Rothman J. 2013. New insight into the nutritional ecology of wild gorillas: implications for captive management. In Ward A, Coslik A, Mahan K, Treiber K, Reppert A, Maslanka M, Eds. Proceedings of the Tenth Conference on Zoo and Wildlife Nutrition, AZA Nutrition Advisory Group, Salt Lake City, UT.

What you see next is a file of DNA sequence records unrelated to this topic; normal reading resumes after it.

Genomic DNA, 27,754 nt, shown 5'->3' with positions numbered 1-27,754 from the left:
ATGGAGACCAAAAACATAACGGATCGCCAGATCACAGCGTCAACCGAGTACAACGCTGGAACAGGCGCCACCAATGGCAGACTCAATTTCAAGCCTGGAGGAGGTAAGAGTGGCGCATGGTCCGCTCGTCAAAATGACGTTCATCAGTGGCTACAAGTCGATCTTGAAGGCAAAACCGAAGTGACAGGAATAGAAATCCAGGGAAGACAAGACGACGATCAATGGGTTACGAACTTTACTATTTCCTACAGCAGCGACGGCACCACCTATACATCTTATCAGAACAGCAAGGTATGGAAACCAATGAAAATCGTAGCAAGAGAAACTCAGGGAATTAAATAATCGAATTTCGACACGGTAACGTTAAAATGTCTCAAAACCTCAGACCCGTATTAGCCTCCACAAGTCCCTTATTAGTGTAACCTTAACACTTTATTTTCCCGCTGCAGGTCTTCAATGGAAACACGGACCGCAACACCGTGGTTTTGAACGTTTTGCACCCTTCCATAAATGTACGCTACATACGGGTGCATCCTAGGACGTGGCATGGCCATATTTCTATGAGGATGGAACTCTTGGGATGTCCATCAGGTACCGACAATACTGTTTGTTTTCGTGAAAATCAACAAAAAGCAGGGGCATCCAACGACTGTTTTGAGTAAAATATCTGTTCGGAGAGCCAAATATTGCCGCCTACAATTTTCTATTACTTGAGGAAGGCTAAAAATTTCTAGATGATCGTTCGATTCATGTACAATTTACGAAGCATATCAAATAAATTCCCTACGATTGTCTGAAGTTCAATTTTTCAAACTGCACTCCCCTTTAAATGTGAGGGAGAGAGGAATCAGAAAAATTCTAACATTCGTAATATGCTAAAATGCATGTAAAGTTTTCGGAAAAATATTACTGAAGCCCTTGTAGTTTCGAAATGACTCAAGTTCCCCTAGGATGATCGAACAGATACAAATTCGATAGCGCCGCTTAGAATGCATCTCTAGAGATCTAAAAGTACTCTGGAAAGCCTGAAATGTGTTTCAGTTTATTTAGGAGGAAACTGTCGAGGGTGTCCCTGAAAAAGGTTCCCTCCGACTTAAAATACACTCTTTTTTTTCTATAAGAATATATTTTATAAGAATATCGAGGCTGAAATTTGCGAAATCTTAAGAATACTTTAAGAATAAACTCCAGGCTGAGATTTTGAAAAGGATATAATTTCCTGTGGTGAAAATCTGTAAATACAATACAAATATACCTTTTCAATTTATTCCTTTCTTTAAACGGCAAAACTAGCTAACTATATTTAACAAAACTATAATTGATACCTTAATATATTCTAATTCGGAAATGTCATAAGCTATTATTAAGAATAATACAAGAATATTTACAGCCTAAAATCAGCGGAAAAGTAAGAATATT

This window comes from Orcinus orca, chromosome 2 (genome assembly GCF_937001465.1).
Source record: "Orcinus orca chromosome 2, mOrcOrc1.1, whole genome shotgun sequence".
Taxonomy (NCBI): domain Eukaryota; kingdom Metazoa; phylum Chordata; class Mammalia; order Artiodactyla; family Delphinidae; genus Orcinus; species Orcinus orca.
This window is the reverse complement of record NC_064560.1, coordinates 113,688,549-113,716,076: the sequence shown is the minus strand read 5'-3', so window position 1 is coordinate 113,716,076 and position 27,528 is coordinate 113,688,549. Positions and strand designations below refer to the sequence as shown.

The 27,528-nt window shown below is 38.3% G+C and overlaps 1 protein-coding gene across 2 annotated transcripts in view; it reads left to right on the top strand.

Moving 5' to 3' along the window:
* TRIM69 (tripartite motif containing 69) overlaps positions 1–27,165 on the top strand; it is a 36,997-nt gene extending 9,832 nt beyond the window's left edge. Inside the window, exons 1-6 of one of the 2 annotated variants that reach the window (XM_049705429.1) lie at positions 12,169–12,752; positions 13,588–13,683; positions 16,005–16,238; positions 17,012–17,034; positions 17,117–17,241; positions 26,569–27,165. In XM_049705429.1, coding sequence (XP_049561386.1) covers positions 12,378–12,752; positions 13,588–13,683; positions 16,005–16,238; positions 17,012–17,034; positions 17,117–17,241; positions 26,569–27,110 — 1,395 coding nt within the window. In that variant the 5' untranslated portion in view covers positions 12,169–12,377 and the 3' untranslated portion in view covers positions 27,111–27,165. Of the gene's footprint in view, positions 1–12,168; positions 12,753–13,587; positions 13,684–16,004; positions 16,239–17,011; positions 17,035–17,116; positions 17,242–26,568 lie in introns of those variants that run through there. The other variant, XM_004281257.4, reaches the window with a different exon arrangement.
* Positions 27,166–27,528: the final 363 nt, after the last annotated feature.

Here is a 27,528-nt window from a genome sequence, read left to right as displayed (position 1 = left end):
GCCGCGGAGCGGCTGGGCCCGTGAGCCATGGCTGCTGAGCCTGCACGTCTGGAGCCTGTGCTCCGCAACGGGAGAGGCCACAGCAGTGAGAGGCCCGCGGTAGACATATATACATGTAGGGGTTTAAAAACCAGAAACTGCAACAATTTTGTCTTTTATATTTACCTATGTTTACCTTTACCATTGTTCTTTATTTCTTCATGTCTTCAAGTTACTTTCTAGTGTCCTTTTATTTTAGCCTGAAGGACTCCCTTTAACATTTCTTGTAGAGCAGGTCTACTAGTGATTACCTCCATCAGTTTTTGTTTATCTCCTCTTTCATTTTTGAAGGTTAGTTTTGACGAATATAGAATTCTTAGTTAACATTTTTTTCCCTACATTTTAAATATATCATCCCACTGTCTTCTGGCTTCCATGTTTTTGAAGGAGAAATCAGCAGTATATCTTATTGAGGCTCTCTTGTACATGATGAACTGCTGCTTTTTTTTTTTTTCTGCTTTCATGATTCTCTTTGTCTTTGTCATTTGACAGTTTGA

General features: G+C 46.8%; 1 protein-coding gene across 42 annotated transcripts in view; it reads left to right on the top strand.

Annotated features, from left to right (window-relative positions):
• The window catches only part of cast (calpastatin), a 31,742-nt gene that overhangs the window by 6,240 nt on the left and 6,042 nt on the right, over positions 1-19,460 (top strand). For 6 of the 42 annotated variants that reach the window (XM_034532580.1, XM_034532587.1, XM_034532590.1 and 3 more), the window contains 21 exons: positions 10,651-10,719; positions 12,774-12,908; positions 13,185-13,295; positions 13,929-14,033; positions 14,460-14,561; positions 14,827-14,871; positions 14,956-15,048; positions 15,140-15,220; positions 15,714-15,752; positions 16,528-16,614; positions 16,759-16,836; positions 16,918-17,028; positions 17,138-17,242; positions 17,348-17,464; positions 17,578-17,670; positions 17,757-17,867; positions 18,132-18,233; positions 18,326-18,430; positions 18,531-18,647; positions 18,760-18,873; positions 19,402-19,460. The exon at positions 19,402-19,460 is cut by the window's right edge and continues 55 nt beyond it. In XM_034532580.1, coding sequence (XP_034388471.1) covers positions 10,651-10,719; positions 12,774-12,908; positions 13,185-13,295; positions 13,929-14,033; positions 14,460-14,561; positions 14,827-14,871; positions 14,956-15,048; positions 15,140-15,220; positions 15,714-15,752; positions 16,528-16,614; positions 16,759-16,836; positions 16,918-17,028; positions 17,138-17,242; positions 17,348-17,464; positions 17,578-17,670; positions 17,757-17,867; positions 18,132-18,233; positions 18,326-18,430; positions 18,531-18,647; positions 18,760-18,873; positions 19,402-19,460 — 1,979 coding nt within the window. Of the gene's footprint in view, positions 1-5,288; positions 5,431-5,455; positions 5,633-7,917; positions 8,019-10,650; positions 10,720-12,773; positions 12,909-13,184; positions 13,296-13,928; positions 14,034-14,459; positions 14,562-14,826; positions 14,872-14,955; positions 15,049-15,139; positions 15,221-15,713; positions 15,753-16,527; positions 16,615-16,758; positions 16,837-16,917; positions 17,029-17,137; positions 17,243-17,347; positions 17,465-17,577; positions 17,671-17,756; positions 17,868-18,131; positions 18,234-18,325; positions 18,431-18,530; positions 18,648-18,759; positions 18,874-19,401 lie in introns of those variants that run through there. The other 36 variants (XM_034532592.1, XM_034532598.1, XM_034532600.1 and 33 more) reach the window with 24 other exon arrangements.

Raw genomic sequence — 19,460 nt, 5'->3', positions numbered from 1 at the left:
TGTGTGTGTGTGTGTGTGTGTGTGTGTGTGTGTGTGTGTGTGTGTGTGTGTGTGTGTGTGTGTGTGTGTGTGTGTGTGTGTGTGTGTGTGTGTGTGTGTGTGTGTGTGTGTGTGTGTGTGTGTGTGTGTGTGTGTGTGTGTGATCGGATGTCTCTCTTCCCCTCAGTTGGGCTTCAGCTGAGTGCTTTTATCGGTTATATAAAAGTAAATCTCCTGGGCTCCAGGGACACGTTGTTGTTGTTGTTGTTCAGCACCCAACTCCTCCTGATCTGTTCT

Over the past decade there have been a number of studies on wild gorilla (Gorilla spp.) nutrition and we now have a more comprehensive database on the nutritional composition of wild gorilla foods including macronutrients, fatty acids, amino acids and minerals. I will review these findings and discuss a new approach to examining the diets and feeding patterns of gorillas and other primates called the geometric framework of nutrition. I will illustrate how this framework can be used to assess the nutritional priorities of gorillas, and to examine the differences in the nutritional properties of gorilla foods. Gorillas in the wild eat a diverse diet, but just consume a few of these foods on a regular basis. They eat high fiber fruits and leaves, with very low amounts of fat. Mountain gorillas that have a leafy diet prioritize the acquisition of energy and eat leaves that are high in protein. Their diets are about 42% neutral detergent fiber, 18% crude protein and 3% fat. Wild diets lack sodium and gorillas seek it, but other minerals are plentiful. I will discuss how we can use our knowledge from wild gorilla feeding and nutritional ecology to assess the new diet regimes being implemented in zoos and provide insights into the reduction of feeding related problems in captivity.20_Rothman.pdf     101 KB